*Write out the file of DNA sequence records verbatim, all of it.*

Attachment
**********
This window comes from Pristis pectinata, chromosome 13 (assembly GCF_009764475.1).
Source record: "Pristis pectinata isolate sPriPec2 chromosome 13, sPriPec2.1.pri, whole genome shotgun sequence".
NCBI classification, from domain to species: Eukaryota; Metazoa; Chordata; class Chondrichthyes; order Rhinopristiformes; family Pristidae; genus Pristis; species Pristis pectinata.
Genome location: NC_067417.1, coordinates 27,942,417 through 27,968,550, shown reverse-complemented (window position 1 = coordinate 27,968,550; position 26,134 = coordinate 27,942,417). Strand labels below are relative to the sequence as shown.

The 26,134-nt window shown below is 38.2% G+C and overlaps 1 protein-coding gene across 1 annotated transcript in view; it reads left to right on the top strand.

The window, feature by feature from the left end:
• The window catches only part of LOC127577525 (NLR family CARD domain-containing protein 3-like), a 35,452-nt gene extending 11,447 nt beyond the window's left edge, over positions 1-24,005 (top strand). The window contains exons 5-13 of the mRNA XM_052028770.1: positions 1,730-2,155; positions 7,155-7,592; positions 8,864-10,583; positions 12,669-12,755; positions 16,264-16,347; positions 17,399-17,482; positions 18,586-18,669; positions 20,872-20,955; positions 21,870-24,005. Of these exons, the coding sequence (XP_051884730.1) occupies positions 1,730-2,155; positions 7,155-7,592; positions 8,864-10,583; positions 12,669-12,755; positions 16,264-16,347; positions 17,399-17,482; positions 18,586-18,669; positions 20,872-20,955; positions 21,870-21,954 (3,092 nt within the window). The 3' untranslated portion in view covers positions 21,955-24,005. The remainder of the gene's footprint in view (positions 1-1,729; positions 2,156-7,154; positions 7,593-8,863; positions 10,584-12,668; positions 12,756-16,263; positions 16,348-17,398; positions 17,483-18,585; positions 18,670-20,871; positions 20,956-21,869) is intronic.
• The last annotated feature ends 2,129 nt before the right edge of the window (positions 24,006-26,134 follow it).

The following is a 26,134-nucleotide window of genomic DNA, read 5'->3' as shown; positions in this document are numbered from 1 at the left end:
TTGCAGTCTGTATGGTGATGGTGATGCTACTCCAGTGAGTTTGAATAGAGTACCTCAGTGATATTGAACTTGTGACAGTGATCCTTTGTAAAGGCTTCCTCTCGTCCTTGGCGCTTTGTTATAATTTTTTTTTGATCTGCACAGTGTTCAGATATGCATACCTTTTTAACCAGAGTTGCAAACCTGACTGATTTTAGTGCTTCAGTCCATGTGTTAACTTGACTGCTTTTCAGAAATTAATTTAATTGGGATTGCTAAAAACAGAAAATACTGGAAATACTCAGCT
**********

This window comes from Pristis pectinata, chromosome 13 (assembly GCF_009764475.1).
Source record: "Pristis pectinata isolate sPriPec2 chromosome 13, sPriPec2.1.pri, whole genome shotgun sequence".
NCBI classification, from domain to species: Eukaryota; Metazoa; Chordata; class Chondrichthyes; order Rhinopristiformes; family Pristidae; genus Pristis; species Pristis pectinata.
Genome location: NC_067417.1, coordinates 27,942,417 through 27,968,550, shown reverse-complemented (window position 1 = coordinate 27,968,550; position 26,134 = coordinate 27,942,417). Strand labels below are relative to the sequence as shown.

The 26,134-nt window shown below is 38.2% G+C and overlaps 1 protein-coding gene across 1 annotated transcript in view; it reads left to right on the top strand.

The window, feature by feature from the left end:
• The window catches only part of LOC127577525 (NLR family CARD domain-containing protein 3-like), a 35,452-nt gene extending 11,447 nt beyond the window's left edge, over positions 1-24,005 (top strand). The window contains exons 5-13 of the mRNA XM_052028770.1: positions 1,730-2,155; positions 7,155-7,592; positions 8,864-10,583; positions 12,669-12,755; positions 16,264-16,347; positions 17,399-17,482; positions 18,586-18,669; positions 20,872-20,955; positions 21,870-24,005. Of these exons, the coding sequence (XP_051884730.1) occupies positions 1,730-2,155; positions 7,155-7,592; positions 8,864-10,583; positions 12,669-12,755; positions 16,264-16,347; positions 17,399-17,482; positions 18,586-18,669; positions 20,872-20,955; positions 21,870-21,954 (3,092 nt within the window). The 3' untranslated portion in view covers positions 21,955-24,005. The remainder of the gene's footprint in view (positions 1-1,729; positions 2,156-7,154; positions 7,593-8,863; positions 10,584-12,668; positions 12,756-16,263; positions 16,348-17,398; positions 17,483-18,585; positions 18,670-20,871; positions 20,956-21,869) is intronic.
• The last annotated feature ends 2,129 nt before the right edge of the window (positions 24,006-26,134 follow it).

The following is a 26,134-nucleotide window of genomic DNA, read 5'->3' as shown; positions in this document are numbered from 1 at the left end:
TTGCAGTCTGTATGGTGATGGTGATGCTACTCCAGTGAGTTTGAATAGAGTACCTCAGTGATATTGAACTTGTGACAGTGATCCTTTGTAAAGGCTTCCTCTCGTCCTTGGCGCTTTGTTATAATTTTTTTTTGATCTGCACAGTGTTCAGATATGCATACCTTTTTAACCAGAGTTGCAAACCTGACTGATTTTAGTGCTTCAGTCCATGTGTTAACTTGACTGCTTTTCAGAAATTAATTTAATTGGGATTGCTAAAAACAGAAAATACTGGAAATACTCAGCT